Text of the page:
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Current political and economic issues succinctly explained.
To help readers better understand the nuances of foreign policy, CFR staff writers and Consulting Editor Bernard Gwertzman conduct in-depth interviews with a wide range of international experts, as well as newsmakers.
Analytical briefs written by CFR.org's staff on issues of the day with links to the news, analysis, commentary, and primary source materials that put the facts in context.
Ukraine's most serious crisis since independence has prompted Russian moves to control Crimea and promises of major Western economic aid, while questions persist about the ability of Ukrainians to govern themselves.
A decisive U.S. response to Russian provocation in Ukraine could create new opportunities for the United States to make headway on a number of fronts in the Middle East, says expert Dennis Ross.
Negotiating a Russian withdrawal from Crimea is still possible, but U.S. and Western leaders have options to strengthen Ukraine if the situation worsens, says CFR President Richard N. Haass.
Even as Afghan forces take the lead in providing security and NATO draws down its military presence, the Taliban continues to wage a resilient insurgency. Prospects appear dim for a negotiated settlement or the group's participation in electoral politics.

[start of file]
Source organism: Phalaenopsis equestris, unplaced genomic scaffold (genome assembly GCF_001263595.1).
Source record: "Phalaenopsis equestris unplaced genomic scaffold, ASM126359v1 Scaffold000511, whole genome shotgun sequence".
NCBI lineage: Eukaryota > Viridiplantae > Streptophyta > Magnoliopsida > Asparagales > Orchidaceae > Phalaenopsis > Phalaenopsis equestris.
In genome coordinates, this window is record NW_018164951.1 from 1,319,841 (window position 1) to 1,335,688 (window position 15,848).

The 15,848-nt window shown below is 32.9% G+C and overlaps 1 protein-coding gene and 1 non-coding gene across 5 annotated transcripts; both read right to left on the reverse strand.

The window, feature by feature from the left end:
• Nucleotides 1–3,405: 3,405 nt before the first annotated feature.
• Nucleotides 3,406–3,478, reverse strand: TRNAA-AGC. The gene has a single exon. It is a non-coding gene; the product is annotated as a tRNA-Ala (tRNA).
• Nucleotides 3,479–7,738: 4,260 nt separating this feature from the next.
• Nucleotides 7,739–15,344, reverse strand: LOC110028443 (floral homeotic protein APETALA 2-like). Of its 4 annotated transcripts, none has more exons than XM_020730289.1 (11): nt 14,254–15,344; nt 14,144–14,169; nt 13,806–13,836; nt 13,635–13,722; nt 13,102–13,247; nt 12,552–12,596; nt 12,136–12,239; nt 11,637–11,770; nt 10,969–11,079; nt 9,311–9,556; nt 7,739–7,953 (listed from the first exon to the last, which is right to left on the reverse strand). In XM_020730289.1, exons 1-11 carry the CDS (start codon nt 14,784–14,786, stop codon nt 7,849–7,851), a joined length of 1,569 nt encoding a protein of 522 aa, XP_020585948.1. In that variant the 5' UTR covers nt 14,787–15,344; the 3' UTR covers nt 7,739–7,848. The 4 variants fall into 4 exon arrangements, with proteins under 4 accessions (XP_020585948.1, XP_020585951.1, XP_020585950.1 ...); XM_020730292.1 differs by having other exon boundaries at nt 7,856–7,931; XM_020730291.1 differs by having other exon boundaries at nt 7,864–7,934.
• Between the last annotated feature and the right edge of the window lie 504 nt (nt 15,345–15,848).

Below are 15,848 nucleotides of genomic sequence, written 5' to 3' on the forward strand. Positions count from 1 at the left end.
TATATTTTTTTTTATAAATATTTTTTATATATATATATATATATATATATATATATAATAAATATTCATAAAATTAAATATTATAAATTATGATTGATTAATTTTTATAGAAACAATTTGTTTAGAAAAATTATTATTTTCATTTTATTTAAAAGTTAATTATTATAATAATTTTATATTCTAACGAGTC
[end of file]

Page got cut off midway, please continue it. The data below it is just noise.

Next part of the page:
At a crucial moment for Ukraine and its economic viability, the EU and United States should join efforts with Russia to try to stabilize the country, says veteran journalist Serge Schmemann.
While North Korea has been condemned by a UN panel for crimes against humanity, its ally China is focused on denuclearization, not human rights, says CFR's Scott Snyder.
The latest eruption of violence in Ukraine has brought its protracted political unrest—rooted in a dispute over strengthening ties with the European Union—to its bloodiest phase yet. This roundup of expert analysis examines the conflict and consequences for regional stability.
President Hollande's state visit was an attempted boost for the United States' lead EU security partner and a sign of a more activist foreign policy in the White House, says CFR's Charles Kupchan.